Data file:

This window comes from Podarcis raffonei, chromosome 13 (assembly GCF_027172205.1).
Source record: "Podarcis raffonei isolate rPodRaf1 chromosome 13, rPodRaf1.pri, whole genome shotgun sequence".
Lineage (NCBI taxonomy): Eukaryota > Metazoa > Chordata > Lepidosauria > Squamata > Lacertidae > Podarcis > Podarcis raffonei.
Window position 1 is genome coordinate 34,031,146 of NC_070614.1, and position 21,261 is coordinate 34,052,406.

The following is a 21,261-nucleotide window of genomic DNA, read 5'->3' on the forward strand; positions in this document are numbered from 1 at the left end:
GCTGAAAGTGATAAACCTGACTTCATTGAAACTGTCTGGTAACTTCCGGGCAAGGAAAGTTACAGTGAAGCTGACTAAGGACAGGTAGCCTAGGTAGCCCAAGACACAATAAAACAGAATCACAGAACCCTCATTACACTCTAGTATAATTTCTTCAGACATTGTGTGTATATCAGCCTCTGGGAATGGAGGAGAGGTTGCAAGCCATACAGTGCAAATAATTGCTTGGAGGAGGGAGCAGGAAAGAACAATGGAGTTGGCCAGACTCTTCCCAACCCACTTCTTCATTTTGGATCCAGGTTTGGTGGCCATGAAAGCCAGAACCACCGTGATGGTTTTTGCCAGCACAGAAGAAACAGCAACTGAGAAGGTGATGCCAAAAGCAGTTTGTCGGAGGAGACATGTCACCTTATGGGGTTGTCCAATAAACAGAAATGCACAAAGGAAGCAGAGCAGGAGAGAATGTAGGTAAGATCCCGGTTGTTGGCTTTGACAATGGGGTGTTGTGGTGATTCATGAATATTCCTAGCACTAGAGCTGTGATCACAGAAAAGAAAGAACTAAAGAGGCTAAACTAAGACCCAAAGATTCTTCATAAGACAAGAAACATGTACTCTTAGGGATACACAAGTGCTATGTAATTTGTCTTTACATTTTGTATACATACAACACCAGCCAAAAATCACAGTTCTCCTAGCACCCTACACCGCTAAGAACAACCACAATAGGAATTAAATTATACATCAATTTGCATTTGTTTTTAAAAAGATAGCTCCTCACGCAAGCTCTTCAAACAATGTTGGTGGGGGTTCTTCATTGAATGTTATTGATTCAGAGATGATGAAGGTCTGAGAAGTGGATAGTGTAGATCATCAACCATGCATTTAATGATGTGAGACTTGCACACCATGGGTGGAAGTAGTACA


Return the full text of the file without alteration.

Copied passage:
This window comes from Podarcis raffonei, chromosome 13 (assembly GCF_027172205.1).
Source record: "Podarcis raffonei isolate rPodRaf1 chromosome 13, rPodRaf1.pri, whole genome shotgun sequence".
Lineage (NCBI taxonomy): Eukaryota > Metazoa > Chordata > Lepidosauria > Squamata > Lacertidae > Podarcis > Podarcis raffonei.
Window position 1 is genome coordinate 34,031,146 of NC_070614.1, and position 21,261 is coordinate 34,052,406.

The following is a 21,261-nucleotide window of genomic DNA, read 5'->3' on the forward strand; positions in this document are numbered from 1 at the left end:
GCTGAAAGTGATAAACCTGACTTCATTGAAACTGTCTGGTAACTTCCGGGCAAGGAAAGTTACAGTGAAGCTGACTAAGGACAGGTAGCCTAGGTAGCCCAAGACACAATAAAACAGAATCACAGAACCCTCATTACACTCTAGTATAATTTCTTCAGACATTGTGTGTATATCAGCCTCTGGGAATGGAGGAGAGGTTGCAAGCCATACAGTGCAAATAATTGCTTGGAGGAGGGAGCAGGAAAGAACAATGGAGTTGGCCAGACTCTTCCCAACCCACTTCTTCATTTTGGATCCAGGTTTGGTGGCCATGAAAGCCAGAACCACCGTGATGGTTTTTGCCAGCACAGAAGAAACAGCAACTGAGAAGGTGATGCCAAAAGCAGTTTGTCGGAGGAGACATGTCACCTTATGGGGTTGTCCAATAAACAGAAATGCACAAAGGAAGCAGAGCAGGAGAGAATGTAGGTAAGATCCCGGTTGTTGGCTTTGACAATGGGGTGTTGTGGTGATTCATGAATATTCCTAGCACTAGAGCTGTGATCACAGAAAAGAAAGAACTAAAGAGGCTAAACTAAGACCCAAAGATTCTTCATAAGACAAGAAACATGTACTCTTAGGGATACACAAGTGCTATGTAATTTGTCTTTACATTTTGTATACATACAACACCAGCCAAAAATCACAGTTCTCCTAGCACCCTACACCGCTAAGAACAACCACAATAGGAATTAAATTATACATCAATTTGCATTTGTTTTTAAAAAGATAGCTCCTCACGCAAGCTCTTCAAACAATGTTGGTGGGGGTTCTTCATTGAATGTTATTGATTCAGAGATGATGAAGGTCTGAGAAGTGGATAGTGTAGATCATCAACCATGCATTTAATGATGTGAGACTTGCACACCATGGGTGGAAGTAGTACA